A revealing interview with UCI president Pat McQuaid
By John Wilcockson
Just when it looked as though healing was coming to the scarred relationship between the grand tour organizers and the Union Cycliste Internationale, the wounds just opened again. After the recent Giro d’Italia and April’s Paris-Roubaix were successfully run under UCI regulations as part of the international body’s Historical Calendar, it seemed that the upcoming Tour de France might be similarly promoted.
But the animosity returned on Tuesday after a press conference in Paris organized by French event promoter ASO (Amaury Sport Organization), which puts on the Tour de France, Paris-Roubaix and a host of other major cycling events. ASO announced that it was going to run the upcoming Tour as a national race under the auspices of the French cycling federation (FFC), with anti-doping controls done by the French anti-doping authority (AFLD) — just as it had with Paris-Nice in March.
ASO’s Tour director Christian Prudhomme said, “We were ready to accept the inscription [of the Tour] on the Historical Calendar [as long as] the rules were the same for everyone and [the UCI] didn’t impose the rule that all [ProTour] teams participate. We also asked them to lift their suit against the FFC. There again, they refused.”
In reply, the UCI issued a press release, which stated that “The UCI deplores the decision taken by the executives of ASO and the FFC,” and that “ASO’s decision is bad for cycling.”
More details came in an internal UCI memo obtained by VeloNews that stated: “ASO, by choosing not to observe the rules of its international federation, risks plunging cycling into yet another crisis. In the Paris-Nice debacle they obliged teams and riders to flout international cycling rules in order to take part in their race. There is no justification for this.”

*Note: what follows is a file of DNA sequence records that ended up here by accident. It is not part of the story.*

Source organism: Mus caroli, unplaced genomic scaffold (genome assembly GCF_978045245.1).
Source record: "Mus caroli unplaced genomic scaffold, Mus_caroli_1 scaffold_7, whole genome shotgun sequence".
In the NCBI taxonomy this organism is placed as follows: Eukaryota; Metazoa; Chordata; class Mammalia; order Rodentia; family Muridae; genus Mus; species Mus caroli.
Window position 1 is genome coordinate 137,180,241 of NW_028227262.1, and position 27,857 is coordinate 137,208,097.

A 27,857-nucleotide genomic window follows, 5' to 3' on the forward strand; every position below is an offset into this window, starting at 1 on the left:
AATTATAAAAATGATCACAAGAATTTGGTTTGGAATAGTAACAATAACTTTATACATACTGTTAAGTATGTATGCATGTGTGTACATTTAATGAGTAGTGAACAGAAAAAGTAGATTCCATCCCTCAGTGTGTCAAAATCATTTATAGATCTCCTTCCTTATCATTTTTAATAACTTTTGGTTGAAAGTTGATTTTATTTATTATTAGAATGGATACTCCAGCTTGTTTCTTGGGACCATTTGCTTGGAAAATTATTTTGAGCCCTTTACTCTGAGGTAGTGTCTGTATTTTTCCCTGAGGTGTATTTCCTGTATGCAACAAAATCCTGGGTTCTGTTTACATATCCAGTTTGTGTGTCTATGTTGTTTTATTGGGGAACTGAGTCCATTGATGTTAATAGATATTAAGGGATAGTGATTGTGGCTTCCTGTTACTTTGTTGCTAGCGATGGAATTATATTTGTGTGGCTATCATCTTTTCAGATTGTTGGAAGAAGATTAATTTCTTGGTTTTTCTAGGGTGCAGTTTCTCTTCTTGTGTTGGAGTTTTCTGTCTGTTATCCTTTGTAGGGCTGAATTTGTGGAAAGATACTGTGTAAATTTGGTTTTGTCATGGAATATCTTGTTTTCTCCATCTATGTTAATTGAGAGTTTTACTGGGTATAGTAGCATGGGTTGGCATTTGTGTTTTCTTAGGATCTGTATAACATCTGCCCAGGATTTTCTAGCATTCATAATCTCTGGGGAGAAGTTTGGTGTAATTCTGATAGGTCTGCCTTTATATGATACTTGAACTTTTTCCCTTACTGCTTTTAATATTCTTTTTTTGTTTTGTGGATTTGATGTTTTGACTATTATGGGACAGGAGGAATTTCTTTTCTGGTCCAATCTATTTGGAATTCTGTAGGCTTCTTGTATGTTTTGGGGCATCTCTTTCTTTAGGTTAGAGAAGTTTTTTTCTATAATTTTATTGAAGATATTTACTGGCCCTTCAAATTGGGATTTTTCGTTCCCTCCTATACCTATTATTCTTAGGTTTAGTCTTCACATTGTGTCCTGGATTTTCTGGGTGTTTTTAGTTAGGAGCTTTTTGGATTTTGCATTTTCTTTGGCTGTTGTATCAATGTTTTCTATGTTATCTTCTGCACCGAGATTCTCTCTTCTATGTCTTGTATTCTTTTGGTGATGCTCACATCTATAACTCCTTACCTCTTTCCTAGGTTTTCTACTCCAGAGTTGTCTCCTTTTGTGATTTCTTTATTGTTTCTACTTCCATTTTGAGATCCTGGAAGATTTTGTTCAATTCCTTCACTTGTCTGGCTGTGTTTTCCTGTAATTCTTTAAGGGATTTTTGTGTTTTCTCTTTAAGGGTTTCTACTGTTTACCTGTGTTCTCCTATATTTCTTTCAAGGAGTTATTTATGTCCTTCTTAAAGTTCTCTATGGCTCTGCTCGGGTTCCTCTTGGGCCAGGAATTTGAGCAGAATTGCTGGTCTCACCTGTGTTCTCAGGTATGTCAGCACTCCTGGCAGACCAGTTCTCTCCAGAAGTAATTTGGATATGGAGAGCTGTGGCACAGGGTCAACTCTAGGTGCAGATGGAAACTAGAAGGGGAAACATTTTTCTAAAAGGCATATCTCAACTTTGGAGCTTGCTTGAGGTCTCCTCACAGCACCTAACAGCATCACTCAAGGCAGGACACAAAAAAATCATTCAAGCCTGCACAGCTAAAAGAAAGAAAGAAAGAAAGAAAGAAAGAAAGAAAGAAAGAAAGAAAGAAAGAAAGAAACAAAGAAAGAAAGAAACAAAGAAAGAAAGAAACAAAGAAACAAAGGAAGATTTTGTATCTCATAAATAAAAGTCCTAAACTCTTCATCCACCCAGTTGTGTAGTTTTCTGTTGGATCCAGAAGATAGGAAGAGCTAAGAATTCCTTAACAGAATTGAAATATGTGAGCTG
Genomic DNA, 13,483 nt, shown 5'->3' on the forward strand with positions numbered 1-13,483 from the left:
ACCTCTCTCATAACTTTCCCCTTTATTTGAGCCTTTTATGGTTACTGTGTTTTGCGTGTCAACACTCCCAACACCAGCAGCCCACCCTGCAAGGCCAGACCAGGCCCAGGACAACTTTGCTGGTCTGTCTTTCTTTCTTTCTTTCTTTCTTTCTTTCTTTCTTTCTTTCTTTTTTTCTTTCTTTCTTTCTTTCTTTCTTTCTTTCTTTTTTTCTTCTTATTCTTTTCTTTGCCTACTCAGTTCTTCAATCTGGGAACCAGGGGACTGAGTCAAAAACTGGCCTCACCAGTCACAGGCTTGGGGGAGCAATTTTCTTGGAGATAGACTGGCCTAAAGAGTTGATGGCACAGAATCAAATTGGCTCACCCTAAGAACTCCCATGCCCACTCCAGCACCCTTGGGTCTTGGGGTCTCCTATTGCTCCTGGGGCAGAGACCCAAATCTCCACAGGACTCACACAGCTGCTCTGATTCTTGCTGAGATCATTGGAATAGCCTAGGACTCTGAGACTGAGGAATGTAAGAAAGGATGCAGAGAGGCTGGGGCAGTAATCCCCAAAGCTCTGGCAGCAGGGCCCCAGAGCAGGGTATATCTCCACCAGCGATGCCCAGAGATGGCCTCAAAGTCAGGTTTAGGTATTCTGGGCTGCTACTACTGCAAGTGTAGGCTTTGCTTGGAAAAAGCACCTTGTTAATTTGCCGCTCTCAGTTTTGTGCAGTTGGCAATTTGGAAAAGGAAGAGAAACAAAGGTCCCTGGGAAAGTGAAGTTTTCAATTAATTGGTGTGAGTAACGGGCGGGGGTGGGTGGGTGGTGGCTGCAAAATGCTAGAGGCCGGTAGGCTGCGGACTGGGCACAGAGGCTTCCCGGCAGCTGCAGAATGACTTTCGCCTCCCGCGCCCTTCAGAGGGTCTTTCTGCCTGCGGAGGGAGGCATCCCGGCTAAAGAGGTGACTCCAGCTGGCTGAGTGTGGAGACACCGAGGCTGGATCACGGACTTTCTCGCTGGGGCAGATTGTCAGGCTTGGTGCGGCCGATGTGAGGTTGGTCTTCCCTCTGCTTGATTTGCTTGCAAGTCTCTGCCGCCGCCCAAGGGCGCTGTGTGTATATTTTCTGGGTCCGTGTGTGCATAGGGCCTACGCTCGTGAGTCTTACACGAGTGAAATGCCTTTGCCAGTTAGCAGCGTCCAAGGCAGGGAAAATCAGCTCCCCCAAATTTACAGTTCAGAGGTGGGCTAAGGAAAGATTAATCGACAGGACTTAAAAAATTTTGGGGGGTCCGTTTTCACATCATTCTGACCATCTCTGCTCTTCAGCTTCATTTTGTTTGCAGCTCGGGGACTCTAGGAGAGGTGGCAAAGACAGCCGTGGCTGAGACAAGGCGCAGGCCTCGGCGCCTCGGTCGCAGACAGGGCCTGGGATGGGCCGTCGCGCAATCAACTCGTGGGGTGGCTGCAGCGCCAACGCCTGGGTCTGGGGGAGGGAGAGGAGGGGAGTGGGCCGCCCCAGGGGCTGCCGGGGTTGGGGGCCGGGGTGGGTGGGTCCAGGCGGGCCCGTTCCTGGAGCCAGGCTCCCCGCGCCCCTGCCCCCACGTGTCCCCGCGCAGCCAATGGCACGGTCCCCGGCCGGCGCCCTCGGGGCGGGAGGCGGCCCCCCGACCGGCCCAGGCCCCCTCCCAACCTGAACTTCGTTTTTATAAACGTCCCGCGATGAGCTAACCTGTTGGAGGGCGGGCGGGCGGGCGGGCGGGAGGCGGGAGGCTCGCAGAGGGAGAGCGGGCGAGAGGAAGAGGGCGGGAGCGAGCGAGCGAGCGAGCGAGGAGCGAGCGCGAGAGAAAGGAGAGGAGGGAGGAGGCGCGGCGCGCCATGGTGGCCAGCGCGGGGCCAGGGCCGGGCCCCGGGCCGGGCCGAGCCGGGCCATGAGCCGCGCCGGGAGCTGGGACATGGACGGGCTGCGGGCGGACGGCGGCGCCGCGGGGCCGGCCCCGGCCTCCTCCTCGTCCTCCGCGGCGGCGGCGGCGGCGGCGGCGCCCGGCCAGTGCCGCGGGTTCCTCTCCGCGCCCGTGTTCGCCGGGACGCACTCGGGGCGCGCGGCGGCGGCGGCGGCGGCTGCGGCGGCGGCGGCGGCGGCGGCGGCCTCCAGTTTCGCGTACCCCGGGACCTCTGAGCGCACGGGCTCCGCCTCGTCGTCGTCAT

To find out more about the various parts of the continuing UCI-ASO conflict, VeloNews conducted a telephone interview Tuesday night with UCI president Pat McQuaid, who is in Athens, Greece, attending the annual SportAccord international sports convention.
VeloNews: It seems that the main goal of ASO’s Christian Prudhomme is to avoid having a repeat of last year’s Tour and its legacy as a doping-ridden event.
Pat McQuaid: He says things like that to suit himself all the time. … He knows very well that the sport has cleaned up. He knows that the ProTour peloton is the cleanest that there is. When I say the ProTour I mean the ProTour teams. He knows that. Which is why they have been clever enough to invite [to the Tour] 17 ProTour teams [excluding Astana], plus Slipstream, plus Agritubel — guaranteeing them a clean field. Unlike [Angelo] Zomegnan [of Giro d’Italia promoter RCS], who invited a load of ProTour teams and then took a chance on some Pro Continental teams … and you only have to look at the results of some of them to see that there’s some suspicion over them. But, as I say, Prudhomme knows going into [the Tour] that the whole [anti-doping] landscape has changed.
VN: ASO said at the press conference that the UCI didn’t accept the Tour onto the Historical Calendar.
PM: What happened there was, when we took the 11 races [organized by ASO, RCS and Vuelta a España promoter Unipublic] off the ProTour calendar last year; we then put them all into the continental calendar, the Europe Tour, because it was the only place they could go. They went into that with no participation rules; you can invite who you want. We said okay, it’s up to you. Then what happened was that the [overall teams organization] AIGCP (Association Internationale des Groupes Cyclistes Professionels) had a meeting, and they discussed the participation of ProTour teams in the Tour de France. And they took the decision to ask the CUPT (the ProTour teams group) to put in a ruling that the 18 teams of the ProTour have the right to participate in the Tour de France.